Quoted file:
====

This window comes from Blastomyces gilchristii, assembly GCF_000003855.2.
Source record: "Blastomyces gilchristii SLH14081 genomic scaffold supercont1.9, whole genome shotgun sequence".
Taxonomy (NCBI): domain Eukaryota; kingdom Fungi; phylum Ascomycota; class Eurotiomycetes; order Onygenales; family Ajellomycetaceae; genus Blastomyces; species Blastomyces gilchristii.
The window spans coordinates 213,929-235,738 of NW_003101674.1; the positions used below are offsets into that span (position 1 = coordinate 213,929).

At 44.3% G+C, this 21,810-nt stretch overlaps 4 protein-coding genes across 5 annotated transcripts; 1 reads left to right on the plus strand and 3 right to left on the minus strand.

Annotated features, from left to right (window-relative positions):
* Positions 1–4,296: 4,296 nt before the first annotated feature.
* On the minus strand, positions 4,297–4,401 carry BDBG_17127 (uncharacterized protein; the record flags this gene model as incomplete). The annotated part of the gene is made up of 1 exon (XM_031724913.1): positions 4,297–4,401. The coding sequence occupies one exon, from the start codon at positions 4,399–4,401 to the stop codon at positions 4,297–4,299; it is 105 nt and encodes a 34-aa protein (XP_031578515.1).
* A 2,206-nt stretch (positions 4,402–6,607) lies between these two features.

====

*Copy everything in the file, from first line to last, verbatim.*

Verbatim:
This window comes from Blastomyces gilchristii, assembly GCF_000003855.2.
Source record: "Blastomyces gilchristii SLH14081 genomic scaffold supercont1.9, whole genome shotgun sequence".
Taxonomy (NCBI): domain Eukaryota; kingdom Fungi; phylum Ascomycota; class Eurotiomycetes; order Onygenales; family Ajellomycetaceae; genus Blastomyces; species Blastomyces gilchristii.
The window spans coordinates 213,929-235,738 of NW_003101674.1; the positions used below are offsets into that span (position 1 = coordinate 213,929).

At 44.3% G+C, this 21,810-nt stretch overlaps 4 protein-coding genes across 5 annotated transcripts; 1 reads left to right on the plus strand and 3 right to left on the minus strand.

Annotated features, from left to right (window-relative positions):
* Positions 1–4,296: 4,296 nt before the first annotated feature.
* On the minus strand, positions 4,297–4,401 carry BDBG_17127 (uncharacterized protein; the record flags this gene model as incomplete). The annotated part of the gene is made up of 1 exon (XM_031724913.1): positions 4,297–4,401. The coding sequence occupies one exon, from the start codon at positions 4,399–4,401 to the stop codon at positions 4,297–4,299; it is 105 nt and encodes a 34-aa protein (XP_031578515.1).
* A 2,206-nt stretch (positions 4,402–6,607) lies between these two features.